Finally, what then would the zeros of a 3rd degree polynomial with no real zeros be?
This is the video:https://www.khanacademy.org/2175forals.com/algebra2/polynomial_and_rational/fundamental-theorem-of-algebra/v/fundamental-theorem-of-algebra-intro
asked Sep 18 "14 at 4:01
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Why can you not have $3$ complex zeros with a $3$rd degree polynomial, but it is possible with a $4$th degree polynomial?
Observation: You can, if the coefficients are themselves complex.
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Hint: Odd exponents maintain the sign, and even ones suppress it. Notice the obvious difference between the graphics of cubic and quartic $($or even quadratic$)$ functions as $x opminfty$. It is clear from their plots that for every even-order polynomial there is a big-enough free term $($positive or negative$)$ such that the graphic will no longer intersect the horizontal axis, meaning that our poly-nomial will have no roots. But this does not apply to odd-order polynomials, which always have at least one real root, since they always span from $-infty$ to $+infty$, or vice-versa.
answered Sep 18 "14 at 4:26
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If you have a polynomial with real coefficients, then complex roots always come in conjugate pairs. It is however altogether possible that you could a construct a cubic polynomial with three complex roots -- just take $(x-z_1)(x-z_2)(x-z_3)$ for any complex $z_1,z_2,z_3$. However you will find that when you expand this polynomial out, the coefficients will not be real, unless you picked 3 real roots, or two complex conjugate root and one real root.
The reason why any polynomial with real coefficients of odd degree (including cubics) must have at least one real root is because the highest power term dominates when the variable $x$ gets large. Assuming the coefficient of the highest term $x^n$ is 1, since $(-x)^n=-x^n$ when $n$ is odd, then when $x oinfty$ and $-infty$, then your polynomial will tend to $infty$ and $-infty$ respectively. Somewhere in between it must cross the $x$ axis by the intermediate value theorem, giving us a real root.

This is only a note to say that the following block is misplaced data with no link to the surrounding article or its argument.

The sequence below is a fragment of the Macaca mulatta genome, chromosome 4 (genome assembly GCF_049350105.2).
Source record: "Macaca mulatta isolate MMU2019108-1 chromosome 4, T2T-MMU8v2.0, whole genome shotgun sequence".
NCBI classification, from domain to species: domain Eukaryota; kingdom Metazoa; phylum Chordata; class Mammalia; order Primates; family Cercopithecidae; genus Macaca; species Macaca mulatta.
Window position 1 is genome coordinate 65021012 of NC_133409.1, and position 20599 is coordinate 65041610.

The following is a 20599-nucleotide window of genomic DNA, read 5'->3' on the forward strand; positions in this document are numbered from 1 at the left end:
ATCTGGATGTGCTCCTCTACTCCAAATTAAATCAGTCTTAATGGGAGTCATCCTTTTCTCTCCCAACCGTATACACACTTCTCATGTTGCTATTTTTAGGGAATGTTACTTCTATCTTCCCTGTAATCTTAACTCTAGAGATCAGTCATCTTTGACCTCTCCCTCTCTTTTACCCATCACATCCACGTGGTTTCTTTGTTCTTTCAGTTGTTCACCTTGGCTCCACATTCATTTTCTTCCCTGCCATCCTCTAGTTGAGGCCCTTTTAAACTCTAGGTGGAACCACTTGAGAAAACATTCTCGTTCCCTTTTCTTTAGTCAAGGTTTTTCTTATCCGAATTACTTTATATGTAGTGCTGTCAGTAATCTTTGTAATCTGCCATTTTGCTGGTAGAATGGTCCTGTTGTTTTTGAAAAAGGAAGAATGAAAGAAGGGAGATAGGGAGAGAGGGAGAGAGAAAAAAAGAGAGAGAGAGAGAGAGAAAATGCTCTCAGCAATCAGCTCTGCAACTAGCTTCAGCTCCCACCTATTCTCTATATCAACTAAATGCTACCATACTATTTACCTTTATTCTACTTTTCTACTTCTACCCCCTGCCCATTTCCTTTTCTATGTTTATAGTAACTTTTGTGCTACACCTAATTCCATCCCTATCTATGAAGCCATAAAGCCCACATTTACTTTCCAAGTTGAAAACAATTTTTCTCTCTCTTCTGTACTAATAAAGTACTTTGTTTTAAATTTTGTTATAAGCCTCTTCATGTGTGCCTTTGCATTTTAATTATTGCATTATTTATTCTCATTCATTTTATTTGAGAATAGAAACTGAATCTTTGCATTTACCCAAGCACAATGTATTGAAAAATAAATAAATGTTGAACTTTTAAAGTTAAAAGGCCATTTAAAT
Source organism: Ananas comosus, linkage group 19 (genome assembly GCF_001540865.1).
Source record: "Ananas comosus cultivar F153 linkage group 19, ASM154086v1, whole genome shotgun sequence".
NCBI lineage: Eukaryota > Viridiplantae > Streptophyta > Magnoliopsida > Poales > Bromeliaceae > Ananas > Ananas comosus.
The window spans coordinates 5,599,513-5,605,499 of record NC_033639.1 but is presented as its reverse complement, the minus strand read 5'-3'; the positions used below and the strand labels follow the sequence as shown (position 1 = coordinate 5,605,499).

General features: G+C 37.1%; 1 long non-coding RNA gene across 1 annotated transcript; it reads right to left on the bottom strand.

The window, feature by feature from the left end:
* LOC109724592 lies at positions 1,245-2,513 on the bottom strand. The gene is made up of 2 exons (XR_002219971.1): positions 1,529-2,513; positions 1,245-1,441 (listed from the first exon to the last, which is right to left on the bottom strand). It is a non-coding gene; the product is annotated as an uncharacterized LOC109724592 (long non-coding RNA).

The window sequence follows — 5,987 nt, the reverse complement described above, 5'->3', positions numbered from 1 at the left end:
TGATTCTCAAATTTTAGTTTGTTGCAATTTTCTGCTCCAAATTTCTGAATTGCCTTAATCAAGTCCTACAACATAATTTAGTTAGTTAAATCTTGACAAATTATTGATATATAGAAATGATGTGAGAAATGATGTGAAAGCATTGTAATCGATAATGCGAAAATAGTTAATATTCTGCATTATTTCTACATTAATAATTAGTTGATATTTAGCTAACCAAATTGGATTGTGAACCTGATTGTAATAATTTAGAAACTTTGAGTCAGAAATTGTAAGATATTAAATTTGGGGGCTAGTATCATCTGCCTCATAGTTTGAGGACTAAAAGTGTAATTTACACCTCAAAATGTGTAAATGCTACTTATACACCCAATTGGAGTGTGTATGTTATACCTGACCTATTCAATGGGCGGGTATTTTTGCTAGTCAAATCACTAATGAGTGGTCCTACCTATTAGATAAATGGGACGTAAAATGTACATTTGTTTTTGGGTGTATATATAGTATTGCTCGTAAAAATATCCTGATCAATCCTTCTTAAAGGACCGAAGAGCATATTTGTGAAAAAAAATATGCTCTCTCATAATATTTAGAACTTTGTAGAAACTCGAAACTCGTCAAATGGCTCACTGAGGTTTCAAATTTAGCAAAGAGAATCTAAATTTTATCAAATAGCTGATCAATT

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The reason why complex roots come in conjugate pairs, is because complex conjugation respects addition and multiplication. More precisely, if $z=x+iy$ and $w=a+bi$, and $overlinez$ represents the complex conjugate of $z$, then:
eginalign*overlinez+w&=overlinex+iy+a+bi \&=overline(x+a)+(y+b)i \&=(x+a)-(y+b)i \&=(x-yi)+(a-bi) \&=overlinez+overlinewendalign*
andeginalign*overlinezw&=overline(x+iy)(a+bi)\&=overline(xa-yb)+(xb+ya)i \&=(xa-yb)-(xb+ya)i \&=(x-yi)(a-bi) \&=overlinezcdotoverlinewendalign*
Repeated application of the second identity gives $overlinez^n=(overlinez)^n$. So suppose we know that $x=w$ is a root of a polynomial
where $a_1,ldots,a_n$ are real numbers. Then
eginalign*p(overlinew)&=a_noverlinew^n+a_n-1overlinew^n-1+cdots+a_1overlinew+a_0 \&= a_noverlinew^n+a_n-1overlinew^n-1+cdots+a_1overlinew+a_0 \&= overlinea_nw^n+overlinea_n-1w^n-1+cdots+overlinea_1w+overlinea_0 \&= overlinea_nw^n+a_n-1w^n-1+cdots+a_1w+a_0 \&= overlinep(w) \&= 0endalign*
meaning that $overlinew$, the complex conjugate was also a root, and therefore complex roots come in conjugate pairs. Note that it was crucial that the $a_i$ were all real, because then they are equal to their complex conjugate.